(The Center Square) – For the second time in a month, Ohio Attorney General Dave Yost rejected a plan to change the redistricting process in the state. And, for the second time in a week, the state’s current redistricting efforts have been put on hold.
Gov. Mike DeWine, who had said he planned to call a Friday morning commission meeting, did not after Republicans failed to agree on who would serve as its co-chairman of the group. Democrats have selected their co-chairman.
No new meeting is scheduled on the commission’s website.
Democratic members of the commission blame the Republicans’ failure to move the process forward on a potential fight over who would be the House’s next speaker.
“It’s unfortunate we can’t get to work on behalf of the people of Ohio because of Republican infighting,” said Senate Minority Leader Nickie Antonio, D-Lakewood. “The Ohio Redistricting Commission is no place to play out a proxy war for the next Republican House speaker. Leader Russo and I continue to stand ready to serve the voters of Ohio to draw fair districts, and certainly hope we can do so as soon as possible.”
House Minority Leader Allison Russo, D-Upper Arlington, and Antonio said until Republicans pick a co-chairman, rules for the commission cannot be set, a timeline for three constitutionally mandated statewide public hearings cannot be held, and maps cannot be introduced.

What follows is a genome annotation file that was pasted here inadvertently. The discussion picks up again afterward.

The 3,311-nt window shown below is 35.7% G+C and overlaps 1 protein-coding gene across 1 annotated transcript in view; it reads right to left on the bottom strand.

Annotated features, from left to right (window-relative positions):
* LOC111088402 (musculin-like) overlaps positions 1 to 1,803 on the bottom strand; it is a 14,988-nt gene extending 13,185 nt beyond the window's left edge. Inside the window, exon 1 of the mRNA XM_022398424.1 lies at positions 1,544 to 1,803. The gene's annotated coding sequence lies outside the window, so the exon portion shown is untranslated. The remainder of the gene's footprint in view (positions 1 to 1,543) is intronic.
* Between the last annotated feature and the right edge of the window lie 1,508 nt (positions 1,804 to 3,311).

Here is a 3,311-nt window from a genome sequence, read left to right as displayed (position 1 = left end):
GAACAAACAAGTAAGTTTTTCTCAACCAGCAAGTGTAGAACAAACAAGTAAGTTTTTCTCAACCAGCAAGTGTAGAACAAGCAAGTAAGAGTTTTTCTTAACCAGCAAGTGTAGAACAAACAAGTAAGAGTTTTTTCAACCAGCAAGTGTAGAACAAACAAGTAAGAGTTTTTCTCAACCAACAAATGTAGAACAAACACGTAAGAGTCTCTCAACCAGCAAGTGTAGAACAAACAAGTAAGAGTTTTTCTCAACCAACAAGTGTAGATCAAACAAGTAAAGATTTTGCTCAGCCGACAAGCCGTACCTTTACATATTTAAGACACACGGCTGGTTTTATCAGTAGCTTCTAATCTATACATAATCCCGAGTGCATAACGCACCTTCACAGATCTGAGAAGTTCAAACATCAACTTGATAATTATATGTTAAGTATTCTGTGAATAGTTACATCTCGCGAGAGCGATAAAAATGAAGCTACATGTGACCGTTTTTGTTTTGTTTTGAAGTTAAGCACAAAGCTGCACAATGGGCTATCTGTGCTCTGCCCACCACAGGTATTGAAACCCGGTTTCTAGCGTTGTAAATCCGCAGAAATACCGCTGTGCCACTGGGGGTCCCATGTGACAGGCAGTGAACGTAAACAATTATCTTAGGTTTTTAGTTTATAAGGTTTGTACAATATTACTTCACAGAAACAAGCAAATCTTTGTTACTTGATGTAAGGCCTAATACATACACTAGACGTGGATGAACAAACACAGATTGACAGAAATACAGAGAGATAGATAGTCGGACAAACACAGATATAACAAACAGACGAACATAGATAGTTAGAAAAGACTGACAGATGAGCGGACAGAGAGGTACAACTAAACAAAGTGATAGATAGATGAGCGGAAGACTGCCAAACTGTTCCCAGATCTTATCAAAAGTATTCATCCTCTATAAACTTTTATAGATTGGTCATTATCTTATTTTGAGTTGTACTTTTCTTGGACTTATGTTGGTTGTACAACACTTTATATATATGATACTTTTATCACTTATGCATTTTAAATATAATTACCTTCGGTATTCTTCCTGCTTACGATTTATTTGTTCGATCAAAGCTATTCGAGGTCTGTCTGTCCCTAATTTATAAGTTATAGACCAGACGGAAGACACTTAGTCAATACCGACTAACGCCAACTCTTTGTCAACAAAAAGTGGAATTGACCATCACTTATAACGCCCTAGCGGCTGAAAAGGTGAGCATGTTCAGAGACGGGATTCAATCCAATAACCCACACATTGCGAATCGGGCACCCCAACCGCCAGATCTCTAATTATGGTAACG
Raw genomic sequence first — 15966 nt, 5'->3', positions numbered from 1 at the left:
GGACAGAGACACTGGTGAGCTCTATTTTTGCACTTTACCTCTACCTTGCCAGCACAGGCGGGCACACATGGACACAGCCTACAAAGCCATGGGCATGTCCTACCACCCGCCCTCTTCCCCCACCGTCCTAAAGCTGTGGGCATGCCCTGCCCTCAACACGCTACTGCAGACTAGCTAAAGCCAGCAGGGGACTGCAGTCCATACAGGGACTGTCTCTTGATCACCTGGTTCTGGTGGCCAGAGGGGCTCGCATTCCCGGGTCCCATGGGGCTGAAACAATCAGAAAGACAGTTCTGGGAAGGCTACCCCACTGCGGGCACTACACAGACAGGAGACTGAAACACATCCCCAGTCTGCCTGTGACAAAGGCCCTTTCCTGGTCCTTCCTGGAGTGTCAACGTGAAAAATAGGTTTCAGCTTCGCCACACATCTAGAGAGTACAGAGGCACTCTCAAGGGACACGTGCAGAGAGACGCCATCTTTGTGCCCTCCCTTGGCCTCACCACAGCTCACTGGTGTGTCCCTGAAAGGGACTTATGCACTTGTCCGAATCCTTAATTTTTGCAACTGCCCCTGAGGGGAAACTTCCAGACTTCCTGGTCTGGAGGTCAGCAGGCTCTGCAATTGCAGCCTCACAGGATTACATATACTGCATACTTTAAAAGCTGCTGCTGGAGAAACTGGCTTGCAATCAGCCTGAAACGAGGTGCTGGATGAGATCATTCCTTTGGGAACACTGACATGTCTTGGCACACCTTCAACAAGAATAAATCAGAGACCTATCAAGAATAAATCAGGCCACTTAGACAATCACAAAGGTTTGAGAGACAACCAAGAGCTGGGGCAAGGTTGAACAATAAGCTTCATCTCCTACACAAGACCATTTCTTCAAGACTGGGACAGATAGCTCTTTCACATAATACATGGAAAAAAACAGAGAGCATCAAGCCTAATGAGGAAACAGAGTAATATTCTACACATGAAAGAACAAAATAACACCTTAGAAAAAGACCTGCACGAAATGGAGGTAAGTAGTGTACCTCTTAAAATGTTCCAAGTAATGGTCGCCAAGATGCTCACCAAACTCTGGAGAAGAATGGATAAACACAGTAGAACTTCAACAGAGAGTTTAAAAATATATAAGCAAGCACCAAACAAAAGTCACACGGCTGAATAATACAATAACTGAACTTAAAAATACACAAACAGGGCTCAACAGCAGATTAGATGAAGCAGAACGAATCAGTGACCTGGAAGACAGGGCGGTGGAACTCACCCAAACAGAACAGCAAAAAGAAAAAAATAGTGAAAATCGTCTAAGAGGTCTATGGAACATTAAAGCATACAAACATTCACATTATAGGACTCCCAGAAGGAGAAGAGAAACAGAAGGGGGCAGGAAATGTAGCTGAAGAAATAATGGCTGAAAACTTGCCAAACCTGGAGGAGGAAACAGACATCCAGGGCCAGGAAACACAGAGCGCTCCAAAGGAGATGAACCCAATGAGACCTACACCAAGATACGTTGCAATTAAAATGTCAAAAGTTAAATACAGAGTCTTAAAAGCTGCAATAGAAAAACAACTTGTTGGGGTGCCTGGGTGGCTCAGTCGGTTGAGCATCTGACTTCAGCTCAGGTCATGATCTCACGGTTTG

Republican Secretary of State Frank LaRose, also a commission member, has set a deadline on Friday of next week for new maps to be approved to meet other deadlines from next year’s primary election.
Democrats called that timeline unrealistic and an attempt to pass maps with little public input.
The commission consists of Republican members DeWine, LaRose, State Auditor Keith Faber, Rep. Jeff LaRe and Sen. Rob McColley, along with Democratic members Antonio and Russo.
As previously reported by The Center Square, state legislative maps last for 10 years if at least two members of each political party vote for the proposal. Each map presented previously received support from only the five Republican members of the commission. Neither of the two Democrats voted for any proposed map.
Eventually, a federal court implemented maps, twice ruled unconstitutional by the Ohio Supreme Court, to be used in a second primary in August 2022.
In May 2018, Ohio voters approved a constitutional amendment that was expected to create a bipartisan redistricting commission. The commission consists of seven members – a member appointed by the Senate president, the House speaker, Senate minority leader and House minority leader, the governor, state auditor and the secretary of state.